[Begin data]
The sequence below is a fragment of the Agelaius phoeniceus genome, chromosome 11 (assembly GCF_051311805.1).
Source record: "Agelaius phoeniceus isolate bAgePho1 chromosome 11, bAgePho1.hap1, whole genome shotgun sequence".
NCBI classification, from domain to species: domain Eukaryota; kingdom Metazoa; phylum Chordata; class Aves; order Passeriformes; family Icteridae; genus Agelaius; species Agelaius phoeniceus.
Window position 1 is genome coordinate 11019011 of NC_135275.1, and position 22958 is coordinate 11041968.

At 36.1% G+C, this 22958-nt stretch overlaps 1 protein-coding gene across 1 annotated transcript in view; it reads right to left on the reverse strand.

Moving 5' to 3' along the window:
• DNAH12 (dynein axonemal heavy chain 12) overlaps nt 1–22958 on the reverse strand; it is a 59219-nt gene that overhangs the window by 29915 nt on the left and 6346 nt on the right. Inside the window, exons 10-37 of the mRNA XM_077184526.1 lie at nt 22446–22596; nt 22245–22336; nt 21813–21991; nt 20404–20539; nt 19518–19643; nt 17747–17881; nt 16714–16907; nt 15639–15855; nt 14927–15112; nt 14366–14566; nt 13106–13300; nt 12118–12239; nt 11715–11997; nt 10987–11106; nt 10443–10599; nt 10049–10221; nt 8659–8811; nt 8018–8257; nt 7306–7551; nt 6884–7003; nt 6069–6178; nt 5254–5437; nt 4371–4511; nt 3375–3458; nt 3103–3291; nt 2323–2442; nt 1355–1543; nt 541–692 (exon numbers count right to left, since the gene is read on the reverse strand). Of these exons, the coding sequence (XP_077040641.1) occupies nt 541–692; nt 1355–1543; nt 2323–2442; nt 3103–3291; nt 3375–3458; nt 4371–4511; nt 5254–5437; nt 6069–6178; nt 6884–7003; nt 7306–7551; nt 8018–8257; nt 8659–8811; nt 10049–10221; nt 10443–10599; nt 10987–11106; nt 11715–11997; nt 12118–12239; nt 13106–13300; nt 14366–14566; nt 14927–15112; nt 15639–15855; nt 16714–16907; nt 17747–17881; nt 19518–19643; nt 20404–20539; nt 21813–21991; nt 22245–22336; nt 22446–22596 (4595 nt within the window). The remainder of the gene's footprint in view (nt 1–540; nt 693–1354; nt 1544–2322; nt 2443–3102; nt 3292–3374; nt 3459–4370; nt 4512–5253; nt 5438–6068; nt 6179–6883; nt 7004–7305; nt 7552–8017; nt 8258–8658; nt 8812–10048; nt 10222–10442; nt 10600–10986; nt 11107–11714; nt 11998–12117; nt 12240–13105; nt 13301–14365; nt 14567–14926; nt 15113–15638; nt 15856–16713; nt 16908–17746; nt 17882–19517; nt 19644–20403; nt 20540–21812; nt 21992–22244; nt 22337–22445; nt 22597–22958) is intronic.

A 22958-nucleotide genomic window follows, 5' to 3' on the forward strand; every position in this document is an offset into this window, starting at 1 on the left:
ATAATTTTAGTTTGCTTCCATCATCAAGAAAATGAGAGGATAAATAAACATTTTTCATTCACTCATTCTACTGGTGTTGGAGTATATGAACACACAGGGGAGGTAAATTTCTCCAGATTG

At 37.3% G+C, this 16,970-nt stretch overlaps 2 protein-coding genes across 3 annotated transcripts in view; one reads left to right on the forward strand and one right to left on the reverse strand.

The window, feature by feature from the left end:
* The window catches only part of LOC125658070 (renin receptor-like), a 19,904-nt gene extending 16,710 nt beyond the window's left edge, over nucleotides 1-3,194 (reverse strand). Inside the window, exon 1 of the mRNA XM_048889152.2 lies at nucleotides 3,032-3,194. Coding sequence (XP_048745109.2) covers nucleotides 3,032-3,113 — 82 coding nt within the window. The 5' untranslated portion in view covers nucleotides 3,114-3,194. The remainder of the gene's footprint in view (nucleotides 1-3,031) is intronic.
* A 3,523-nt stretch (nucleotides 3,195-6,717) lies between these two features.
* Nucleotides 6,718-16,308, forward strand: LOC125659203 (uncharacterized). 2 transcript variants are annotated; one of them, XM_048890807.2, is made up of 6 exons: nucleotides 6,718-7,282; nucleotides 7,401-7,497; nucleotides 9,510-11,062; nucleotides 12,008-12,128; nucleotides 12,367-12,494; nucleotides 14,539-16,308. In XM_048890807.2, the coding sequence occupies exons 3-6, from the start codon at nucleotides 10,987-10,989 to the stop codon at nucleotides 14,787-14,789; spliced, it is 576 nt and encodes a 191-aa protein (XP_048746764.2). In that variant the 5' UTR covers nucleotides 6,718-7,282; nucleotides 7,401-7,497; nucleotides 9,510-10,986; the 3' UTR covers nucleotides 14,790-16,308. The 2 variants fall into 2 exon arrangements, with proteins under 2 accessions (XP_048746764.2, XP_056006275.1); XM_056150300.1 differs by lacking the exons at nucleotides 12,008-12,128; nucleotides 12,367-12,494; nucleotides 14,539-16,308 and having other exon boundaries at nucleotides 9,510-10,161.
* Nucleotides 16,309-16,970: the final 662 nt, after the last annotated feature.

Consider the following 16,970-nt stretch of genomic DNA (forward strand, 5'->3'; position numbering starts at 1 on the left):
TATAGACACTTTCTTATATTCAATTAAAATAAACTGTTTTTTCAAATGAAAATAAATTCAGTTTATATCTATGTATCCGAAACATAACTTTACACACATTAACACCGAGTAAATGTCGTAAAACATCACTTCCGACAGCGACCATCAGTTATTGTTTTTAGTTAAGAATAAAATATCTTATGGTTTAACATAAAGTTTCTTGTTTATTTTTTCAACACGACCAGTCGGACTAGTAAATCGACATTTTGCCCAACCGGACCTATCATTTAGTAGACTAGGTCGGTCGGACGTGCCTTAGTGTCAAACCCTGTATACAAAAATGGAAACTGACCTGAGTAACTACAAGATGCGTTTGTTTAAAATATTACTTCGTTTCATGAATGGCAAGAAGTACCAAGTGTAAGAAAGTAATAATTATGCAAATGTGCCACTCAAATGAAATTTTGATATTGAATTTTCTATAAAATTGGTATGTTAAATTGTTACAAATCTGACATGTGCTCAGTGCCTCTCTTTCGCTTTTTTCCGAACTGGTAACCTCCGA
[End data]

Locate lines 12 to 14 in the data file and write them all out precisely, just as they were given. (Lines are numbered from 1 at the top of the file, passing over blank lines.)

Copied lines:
* The window catches only part of LOC125658070 (renin receptor-like), a 19,904-nt gene extending 16,710 nt beyond the window's left edge, over nucleotides 1-3,194 (reverse strand). Inside the window, exon 1 of the mRNA XM_048889152.2 lies at nucleotides 3,032-3,194. Coding sequence (XP_048745109.2) covers nucleotides 3,032-3,113 — 82 coding nt within the window. The 5' untranslated portion in view covers nucleotides 3,114-3,194. The remainder of the gene's footprint in view (nucleotides 1-3,031) is intronic.
* A 3,523-nt stretch (nucleotides 3,195-6,717) lies between these two features.
* Nucleotides 6,718-16,308, forward strand: LOC125659203 (uncharacterized). 2 transcript variants are annotated; one of them, XM_048890807.2, is made up of 6 exons: nucleotides 6,718-7,282; nucleotides 7,401-7,497; nucleotides 9,510-11,062; nucleotides 12,008-12,128; nucleotides 12,367-12,494; nucleotides 14,539-16,308. In XM_048890807.2, the coding sequence occupies exons 3-6, from the start codon at nucleotides 10,987-10,989 to the stop codon at nucleotides 14,787-14,789; spliced, it is 576 nt and encodes a 191-aa protein (XP_048746764.2). In that variant the 5' UTR covers nucleotides 6,718-7,282; nucleotides 7,401-7,497; nucleotides 9,510-10,986; the 3' UTR covers nucleotides 14,790-16,308. The 2 variants fall into 2 exon arrangements, with proteins under 2 accessions (XP_048746764.2, XP_056006275.1); XM_056150300.1 differs by lacking the exons at nucleotides 12,008-12,128; nucleotides 12,367-12,494; nucleotides 14,539-16,308 and having other exon boundaries at nucleotides 9,510-10,161.